And yet, it is not California. It is a world away, which is exactly how I feel whenever I leave my California home to spend time down here.

Know the Drawbacks

That said, a buyer of foreign real estate should not be blind to the investment pros and cons.

The biggest con is that it is illiquid. You can’t simply cash out whenever you want. Another potential con is that a foreign property, by definition, doesn’t lie within the United States. It’s possibly a con, but that could maybe be a pro…

Because foreign real estate is both “somewhere else” and immovable, it is an asset that lies well beyond the reach of a revenue-hungry government.


Foreign real estate also happens to be one of the few assets that triggers no automatic disclosure requirements to the U.S. government. Unlike foreign bank accounts, the IRS does not require U.S. citizens to report foreign real estate holdings, unless (or until) that real estate produces income or capital gains.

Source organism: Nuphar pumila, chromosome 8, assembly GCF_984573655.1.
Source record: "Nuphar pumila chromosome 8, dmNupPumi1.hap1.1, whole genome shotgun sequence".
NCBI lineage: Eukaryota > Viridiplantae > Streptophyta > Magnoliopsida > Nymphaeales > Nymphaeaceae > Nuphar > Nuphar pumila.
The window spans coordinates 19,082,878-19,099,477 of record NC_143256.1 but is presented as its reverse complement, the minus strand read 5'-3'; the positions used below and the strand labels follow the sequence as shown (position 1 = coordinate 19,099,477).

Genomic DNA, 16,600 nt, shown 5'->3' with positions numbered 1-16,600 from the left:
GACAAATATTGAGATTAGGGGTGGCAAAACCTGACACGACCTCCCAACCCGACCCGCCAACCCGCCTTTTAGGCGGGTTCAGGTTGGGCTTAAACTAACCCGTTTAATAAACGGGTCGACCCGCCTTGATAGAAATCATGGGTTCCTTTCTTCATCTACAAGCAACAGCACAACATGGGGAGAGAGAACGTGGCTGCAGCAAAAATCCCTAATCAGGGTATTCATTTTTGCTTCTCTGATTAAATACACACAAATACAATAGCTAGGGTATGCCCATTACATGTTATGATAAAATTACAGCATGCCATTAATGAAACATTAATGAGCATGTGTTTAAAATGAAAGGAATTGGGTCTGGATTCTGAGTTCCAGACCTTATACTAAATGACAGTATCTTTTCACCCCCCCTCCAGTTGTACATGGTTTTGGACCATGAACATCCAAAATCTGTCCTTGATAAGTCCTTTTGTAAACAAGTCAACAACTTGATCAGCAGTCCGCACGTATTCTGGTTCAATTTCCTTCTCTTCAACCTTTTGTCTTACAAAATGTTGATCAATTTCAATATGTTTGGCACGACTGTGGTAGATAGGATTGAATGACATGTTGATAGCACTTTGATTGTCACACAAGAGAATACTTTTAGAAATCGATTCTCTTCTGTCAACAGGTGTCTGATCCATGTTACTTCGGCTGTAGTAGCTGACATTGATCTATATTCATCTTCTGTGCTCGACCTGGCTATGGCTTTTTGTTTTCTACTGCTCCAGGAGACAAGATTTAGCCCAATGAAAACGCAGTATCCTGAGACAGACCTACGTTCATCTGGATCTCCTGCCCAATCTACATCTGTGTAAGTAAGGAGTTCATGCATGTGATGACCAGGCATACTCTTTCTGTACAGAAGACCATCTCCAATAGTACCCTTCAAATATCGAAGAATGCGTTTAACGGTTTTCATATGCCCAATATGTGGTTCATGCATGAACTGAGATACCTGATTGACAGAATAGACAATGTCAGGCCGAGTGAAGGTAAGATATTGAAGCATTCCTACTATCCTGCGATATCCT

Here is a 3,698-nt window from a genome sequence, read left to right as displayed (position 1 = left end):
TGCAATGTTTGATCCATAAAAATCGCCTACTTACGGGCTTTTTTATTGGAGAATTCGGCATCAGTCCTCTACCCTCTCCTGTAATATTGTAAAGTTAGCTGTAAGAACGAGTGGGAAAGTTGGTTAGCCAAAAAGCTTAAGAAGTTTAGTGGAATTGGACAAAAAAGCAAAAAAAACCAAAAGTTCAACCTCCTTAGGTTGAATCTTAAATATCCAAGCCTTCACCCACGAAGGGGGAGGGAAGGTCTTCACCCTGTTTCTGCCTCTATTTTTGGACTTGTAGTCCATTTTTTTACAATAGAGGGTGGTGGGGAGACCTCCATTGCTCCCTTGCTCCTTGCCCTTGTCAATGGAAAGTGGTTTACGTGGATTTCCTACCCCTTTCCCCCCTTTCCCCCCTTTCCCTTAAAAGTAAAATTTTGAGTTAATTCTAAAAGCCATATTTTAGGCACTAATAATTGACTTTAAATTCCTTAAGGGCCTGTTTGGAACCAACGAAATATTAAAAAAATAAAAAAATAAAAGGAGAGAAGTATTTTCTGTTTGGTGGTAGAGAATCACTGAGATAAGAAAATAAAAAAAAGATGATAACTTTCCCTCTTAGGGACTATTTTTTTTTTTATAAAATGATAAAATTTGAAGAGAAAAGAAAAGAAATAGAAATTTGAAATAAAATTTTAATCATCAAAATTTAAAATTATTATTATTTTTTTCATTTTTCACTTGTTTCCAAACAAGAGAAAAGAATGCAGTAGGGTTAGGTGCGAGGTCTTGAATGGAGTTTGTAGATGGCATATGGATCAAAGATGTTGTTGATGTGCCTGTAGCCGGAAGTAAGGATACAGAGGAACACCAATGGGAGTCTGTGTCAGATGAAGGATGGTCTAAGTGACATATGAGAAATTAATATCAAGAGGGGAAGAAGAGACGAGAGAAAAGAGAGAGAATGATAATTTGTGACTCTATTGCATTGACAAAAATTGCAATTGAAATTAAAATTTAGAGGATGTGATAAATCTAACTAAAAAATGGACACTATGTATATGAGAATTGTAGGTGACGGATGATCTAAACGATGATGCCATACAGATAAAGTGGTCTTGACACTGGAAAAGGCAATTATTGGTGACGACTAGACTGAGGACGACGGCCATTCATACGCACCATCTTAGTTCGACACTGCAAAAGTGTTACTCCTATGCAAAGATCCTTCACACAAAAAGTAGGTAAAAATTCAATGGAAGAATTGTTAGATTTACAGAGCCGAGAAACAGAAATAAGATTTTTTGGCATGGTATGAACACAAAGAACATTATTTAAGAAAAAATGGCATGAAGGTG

As an investment, foreign real estate diversifies an investment portfolio in a way that few investments can. That’s because foreign real estate usually does not move in sync with U.S. stocks or bonds.

Foreign real estate usually does not reflect the economic conditions in the U.S. Rather, both the long-term appreciation and the short-term rental income growth of a foreign property tend to reflect local economic conditions and trends. So if the local economy grows and prospers, the market value of your foreign property is likely to appreciate no matter what is happening back in the U.S.

Additionally, foreign real estate can provide a hedge against a falling U.S. dollar. Because foreign real estate is a tangible asset, it tends to appreciate over time against all forms of paper money – both the local currency and the U.S. dollar.

This tendency is particularly important today, when the dollar is stronger than it has been in more than a decade. Because the dollar has gained so much ground against every major world currency, most foreign real estate has become relatively cheap for the dollar-based investor.